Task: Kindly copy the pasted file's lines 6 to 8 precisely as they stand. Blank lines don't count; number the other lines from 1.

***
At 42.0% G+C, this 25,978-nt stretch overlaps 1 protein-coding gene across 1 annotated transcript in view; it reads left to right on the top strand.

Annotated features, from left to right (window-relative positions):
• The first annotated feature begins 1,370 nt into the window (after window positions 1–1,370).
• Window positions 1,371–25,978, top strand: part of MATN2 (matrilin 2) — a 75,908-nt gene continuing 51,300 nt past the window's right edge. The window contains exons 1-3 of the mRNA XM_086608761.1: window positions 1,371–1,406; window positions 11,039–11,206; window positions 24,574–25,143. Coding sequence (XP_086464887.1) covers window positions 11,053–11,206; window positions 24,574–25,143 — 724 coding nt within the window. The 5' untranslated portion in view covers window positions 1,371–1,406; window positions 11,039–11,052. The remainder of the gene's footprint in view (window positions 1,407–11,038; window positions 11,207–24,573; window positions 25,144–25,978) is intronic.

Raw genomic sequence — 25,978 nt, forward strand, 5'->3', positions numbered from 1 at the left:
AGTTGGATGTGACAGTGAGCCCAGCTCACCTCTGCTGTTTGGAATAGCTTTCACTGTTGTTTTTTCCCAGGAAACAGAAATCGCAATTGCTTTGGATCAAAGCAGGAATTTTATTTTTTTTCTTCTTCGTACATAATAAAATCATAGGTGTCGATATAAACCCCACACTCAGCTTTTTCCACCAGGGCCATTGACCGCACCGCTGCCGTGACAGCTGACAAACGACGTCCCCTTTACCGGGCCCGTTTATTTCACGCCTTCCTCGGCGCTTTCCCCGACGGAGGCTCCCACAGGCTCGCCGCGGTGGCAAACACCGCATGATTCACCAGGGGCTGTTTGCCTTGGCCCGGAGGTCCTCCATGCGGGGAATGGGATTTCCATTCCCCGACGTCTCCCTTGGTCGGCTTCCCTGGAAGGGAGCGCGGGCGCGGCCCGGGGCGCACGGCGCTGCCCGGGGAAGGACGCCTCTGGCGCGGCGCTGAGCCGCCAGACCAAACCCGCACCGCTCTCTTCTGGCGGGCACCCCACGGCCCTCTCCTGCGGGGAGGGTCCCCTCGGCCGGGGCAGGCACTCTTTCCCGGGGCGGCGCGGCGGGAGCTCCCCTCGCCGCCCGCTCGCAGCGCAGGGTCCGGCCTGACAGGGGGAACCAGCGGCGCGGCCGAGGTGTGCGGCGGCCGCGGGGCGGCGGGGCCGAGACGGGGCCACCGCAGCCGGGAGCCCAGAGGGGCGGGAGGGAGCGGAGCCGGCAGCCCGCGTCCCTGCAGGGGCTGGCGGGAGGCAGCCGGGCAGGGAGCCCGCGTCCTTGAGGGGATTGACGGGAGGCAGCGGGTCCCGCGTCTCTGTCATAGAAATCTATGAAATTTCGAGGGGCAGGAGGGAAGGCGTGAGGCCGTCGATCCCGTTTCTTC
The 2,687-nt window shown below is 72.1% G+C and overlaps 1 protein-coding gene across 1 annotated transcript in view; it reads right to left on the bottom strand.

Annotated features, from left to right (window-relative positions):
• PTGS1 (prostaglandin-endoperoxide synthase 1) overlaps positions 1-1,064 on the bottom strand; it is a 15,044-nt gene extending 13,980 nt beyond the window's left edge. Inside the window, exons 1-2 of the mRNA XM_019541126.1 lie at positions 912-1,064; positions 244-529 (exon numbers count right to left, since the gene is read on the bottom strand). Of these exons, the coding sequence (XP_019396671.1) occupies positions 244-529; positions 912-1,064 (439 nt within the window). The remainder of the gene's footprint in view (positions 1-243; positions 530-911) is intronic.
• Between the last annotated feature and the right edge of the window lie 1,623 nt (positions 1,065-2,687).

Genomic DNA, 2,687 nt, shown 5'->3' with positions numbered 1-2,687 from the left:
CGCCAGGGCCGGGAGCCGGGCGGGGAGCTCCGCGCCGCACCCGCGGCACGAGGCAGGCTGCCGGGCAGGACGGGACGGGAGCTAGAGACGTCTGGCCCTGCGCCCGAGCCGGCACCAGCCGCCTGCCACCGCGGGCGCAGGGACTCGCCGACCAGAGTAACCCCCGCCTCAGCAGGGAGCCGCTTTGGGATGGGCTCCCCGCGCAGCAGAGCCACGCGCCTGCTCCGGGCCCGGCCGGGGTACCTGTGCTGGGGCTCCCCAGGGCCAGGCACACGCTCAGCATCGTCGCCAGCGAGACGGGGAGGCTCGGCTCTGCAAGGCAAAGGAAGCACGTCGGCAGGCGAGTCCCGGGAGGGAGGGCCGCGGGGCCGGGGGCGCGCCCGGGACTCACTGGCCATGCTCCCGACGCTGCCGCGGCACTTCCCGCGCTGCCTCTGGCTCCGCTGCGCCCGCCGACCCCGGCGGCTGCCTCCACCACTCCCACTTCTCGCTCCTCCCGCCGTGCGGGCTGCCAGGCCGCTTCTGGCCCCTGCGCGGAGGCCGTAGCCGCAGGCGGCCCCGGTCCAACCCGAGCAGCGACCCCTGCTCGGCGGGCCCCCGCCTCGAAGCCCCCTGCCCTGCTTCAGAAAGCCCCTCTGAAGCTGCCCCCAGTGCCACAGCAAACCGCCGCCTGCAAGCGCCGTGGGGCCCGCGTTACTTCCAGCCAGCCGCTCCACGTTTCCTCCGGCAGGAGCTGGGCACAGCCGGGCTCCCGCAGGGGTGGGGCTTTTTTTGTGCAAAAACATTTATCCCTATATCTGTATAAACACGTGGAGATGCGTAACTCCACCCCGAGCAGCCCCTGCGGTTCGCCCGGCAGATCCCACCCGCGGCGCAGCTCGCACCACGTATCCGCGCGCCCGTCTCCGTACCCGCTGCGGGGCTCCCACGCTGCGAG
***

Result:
AGTTGGATGTGACAGTGAGCCCAGCTCACCTCTGCTGTTTGGAATAGCTTTCACTGTTGTTTTTTCCCAGGAAACAGAAATCGCAATTGCTTTGGATCAAAGCAGGAATTTTATTTTTTTTCTTCTTCGTACATAATAAAATCATAGGTGTCGATATAAACCCCACACTCAGCTTTTTCCACCAGGGCCATTGACCGCACCGCTGCCGTGACAGCTGACAAACGACGTCCCCTTTACCGGGCCCGTTTATTTCACGCCTTCCTCGGCGCTTTCCCCGACGGAGGCTCCCACAGGCTCGCCGCGGTGGCAAACACCGCATGATTCACCAGGGGCTGTTTGCCTTGGCCCGGAGGTCCTCCATGCGGGGAATGGGATTTCCATTCCCCGACGTCTCCCTTGGTCGGCTTCCCTGGAAGGGAGCGCGGGCGCGGCCCGGGGCGCACGGCGCTGCCCGGGGAAGGACGCCTCTGGCGCGGCGCTGAGCCGCCAGACCAAACCCGCACCGCTCTCTTCTGGCGGGCACCCCACGGCCCTCTCCTGCGGGGAGGGTCCCCTCGGCCGGGGCAGGCACTCTTTCCCGGGGCGGCGCGGCGGGAGCTCCCCTCGCCGCCCGCTCGCAGCGCAGGGTCCGGCCTGACAGGGGGAACCAGCGGCGCGGCCGAGGTGTGCGGCGGCCGCGGGGCGGCGGGGCCGAGACGGGGCCACCGCAGCCGGGAGCCCAGAGGGGCGGGAGGGAGCGGAGCCGGCAGCCCGCGTCCCTGCAGGGGCTGGCGGGAGGCAGCCGGGCAGGGAGCCCGCGTCCTTGAGGGGATTGACGGGAGGCAGCGGGTCCCGCGTCTCTGTCATAGAAATCTATGAAATTTCGAGGGGCAGGAGGGAAGGCGTGAGGCCGTCGATCCCGTTTCTTC
The 2,687-nt window shown below is 72.1% G+C and overlaps 1 protein-coding gene across 1 annotated transcript in view; it reads right to left on the bottom strand.

Annotated features, from left to right (window-relative positions):